Meanwhile, Jordan began exploring the opportunities presented by social media platforms like Twitter, Instagram, Facebook and YouTube. Using his phone’s camera and a simple editing program he found online for free, he began making videos. Of Jordan lip-syncing. Of Jordan dancing, sort of. Of Jordan’s classic Corvette Sting Ray. Of his photogenic 4-year-old dog, Fonzie, a star in his own right. (“He’s been on ESPN’s ‘SportsCenter’ a few times.”) Of people Jordan saw working out at the gym.

Oh, the gym.

“There’s a lady at the gym who does the craziest, weirdest stuff on the elliptical machine,” he says. That lady is actually a friend of his mother, and she loves the videos. But one of her working out on the machine kind of got away from Jordan. He posted it, then went somewhere with no inter-net access for a few days. When he got back, the phone rang: It was the manager of the gym. “We’re going to have to ask you to delete it,” he said.

“I looked at it, and it had a million hits. I don’t even know how they saw it, because they don’t follow me, but they did. So I deleted it.”

But Jordan didn’t know that another major Facebook page had picked up the video and posted it, “and now it has like 5 million hits. It was a lesson that once you put something out there, even if you delete it, it can live on.”

He was actually getting who-do-you-think-you-are death threats from people who thought he was body-shaming. Now he has Ricky, “who is more politically correct,” screen most of the videos before he posts them.

All of the videos are funny. Some are hilarious. And each one springs from the mind of Jordan Taylor: He doesn’t accept suggestions. Of the ideas he does have, maybe half actually get made into videos.

Of Jordan in a cardboard “stock car,” interspersed with clips from “Days of Thunder” and of Jordan actually driving an 800-horsepower 1974 Greenwood Corvette in a vintage race at Daytona.

Of Jordan as an IndyCar buck, conversing with the characters of the 2001 movie “Driven.”

Of Jordan as Rodney Sandstorm peddling Zeus Jeus, “the very first non-alcoholic, Capri Sun-based podium drink” for race winners too young for celebratory champagne.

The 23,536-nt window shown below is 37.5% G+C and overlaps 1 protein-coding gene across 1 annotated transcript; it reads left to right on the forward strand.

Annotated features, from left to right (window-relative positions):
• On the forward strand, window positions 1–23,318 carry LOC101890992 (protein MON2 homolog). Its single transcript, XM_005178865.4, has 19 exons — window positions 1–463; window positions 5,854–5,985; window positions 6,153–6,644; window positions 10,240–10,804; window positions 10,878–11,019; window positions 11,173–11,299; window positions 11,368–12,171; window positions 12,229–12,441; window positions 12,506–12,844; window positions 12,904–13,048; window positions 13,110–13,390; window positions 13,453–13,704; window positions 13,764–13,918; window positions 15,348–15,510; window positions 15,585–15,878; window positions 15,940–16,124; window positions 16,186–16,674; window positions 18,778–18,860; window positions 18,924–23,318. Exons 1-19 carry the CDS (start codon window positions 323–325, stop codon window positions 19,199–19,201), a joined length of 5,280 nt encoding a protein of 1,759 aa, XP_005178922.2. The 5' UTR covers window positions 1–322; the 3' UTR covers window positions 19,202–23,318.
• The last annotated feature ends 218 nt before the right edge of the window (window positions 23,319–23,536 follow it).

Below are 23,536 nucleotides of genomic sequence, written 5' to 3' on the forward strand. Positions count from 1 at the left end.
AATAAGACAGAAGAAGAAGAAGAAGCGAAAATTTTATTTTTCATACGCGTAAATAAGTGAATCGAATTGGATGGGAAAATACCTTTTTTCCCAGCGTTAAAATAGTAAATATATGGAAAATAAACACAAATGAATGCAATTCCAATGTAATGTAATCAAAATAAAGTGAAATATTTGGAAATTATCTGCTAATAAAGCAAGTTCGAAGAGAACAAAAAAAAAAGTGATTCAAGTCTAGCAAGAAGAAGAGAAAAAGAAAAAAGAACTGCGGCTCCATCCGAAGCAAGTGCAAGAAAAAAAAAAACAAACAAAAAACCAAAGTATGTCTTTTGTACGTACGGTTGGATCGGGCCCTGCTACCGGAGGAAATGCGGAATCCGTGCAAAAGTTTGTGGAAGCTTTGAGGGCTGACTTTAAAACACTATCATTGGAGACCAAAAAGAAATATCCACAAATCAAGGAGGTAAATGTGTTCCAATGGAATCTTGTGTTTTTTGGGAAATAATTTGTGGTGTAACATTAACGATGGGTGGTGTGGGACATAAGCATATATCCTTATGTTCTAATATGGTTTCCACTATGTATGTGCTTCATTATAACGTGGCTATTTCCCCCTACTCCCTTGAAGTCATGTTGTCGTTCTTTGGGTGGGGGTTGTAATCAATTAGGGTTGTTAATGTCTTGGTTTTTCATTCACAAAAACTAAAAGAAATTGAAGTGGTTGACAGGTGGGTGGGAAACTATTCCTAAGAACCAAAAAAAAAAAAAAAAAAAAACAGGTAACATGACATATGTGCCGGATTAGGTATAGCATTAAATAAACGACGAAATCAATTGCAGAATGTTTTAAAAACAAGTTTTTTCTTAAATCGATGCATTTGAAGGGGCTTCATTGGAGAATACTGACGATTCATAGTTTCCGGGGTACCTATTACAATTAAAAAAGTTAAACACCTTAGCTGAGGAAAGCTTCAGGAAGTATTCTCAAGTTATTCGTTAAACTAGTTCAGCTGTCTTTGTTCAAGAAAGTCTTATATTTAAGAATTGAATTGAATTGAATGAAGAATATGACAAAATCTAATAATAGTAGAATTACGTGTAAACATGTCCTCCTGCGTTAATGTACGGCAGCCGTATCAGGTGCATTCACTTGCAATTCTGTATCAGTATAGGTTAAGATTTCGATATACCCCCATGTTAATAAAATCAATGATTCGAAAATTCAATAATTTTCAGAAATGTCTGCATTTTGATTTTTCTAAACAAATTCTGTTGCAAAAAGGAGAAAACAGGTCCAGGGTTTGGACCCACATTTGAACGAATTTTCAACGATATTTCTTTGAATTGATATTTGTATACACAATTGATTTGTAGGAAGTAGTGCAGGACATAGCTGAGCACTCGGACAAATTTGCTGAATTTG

Photography Credit: photosbyjuha.com

Enter Rodney Sandstorm

But who is Rodney Sandstorm? Jordan maintains that nobody, including him, can truly answer that question.

He created the character after his next-door neighbors moved away, thinking it would be funny to meet his new neighbors as an alter ego.

Rodney quickly morphed into a NASCAR superfan who trolls the pits at race time, first wearing a purple Hoosier Tire jacket but later sporting the Rodney Sandstorm ensemble the world seems to love: a cap, cutoff jeans, shield sunglasses and, most importantly, a vintage Jeff Gordon DuPont jacket from the golden days when Gordon led the Rainbow Warriors.

He looks like a goof, which is the point. Now Rodney has his own T-shirt and coffee mug, along with his own Instagram, Facebook and Twitter accounts. He shows up at select races, but Jordan is well aware that too much Sandstorm would be, well, too much.

Bottom line: With no public relations or advertising agency input, Jordan Taylor is fast becoming a star in motorsports–all because of his hobby, which is taking pictures and making videos. “There’s really no outside pressure involved. I wouldn’t do it unless I enjoy it. It needs to be organic, otherwise it feels forced, kind of awkward. At autograph sessions people are always asking for more, but that really isn’t my job. I just do it for me, and if they enjoy it that’s all the better.”

Not everyone does, though. “Kid could be the face of IMSA and sports car racing if he would act like an adult and be serious,” tweeted one fan.

Jordan laughs. That would mean giving up tweeting things like this: “I always feel bad when I see a bug on an airplane. He’ll never see his family again, and he won’t have any friends when he lands.”

Photography Credit: Dave Green

Fast Company

Speaking of his job, Jordan is taking his role as lead driver of the family Cadillac more seriously than ever. He was profoundly impressed by a couple of guest drivers that joined the team for the Rolex 24: For 2017 it was Jeff Gordon himself, and this year it was Formula 1 star Fernando Alonso.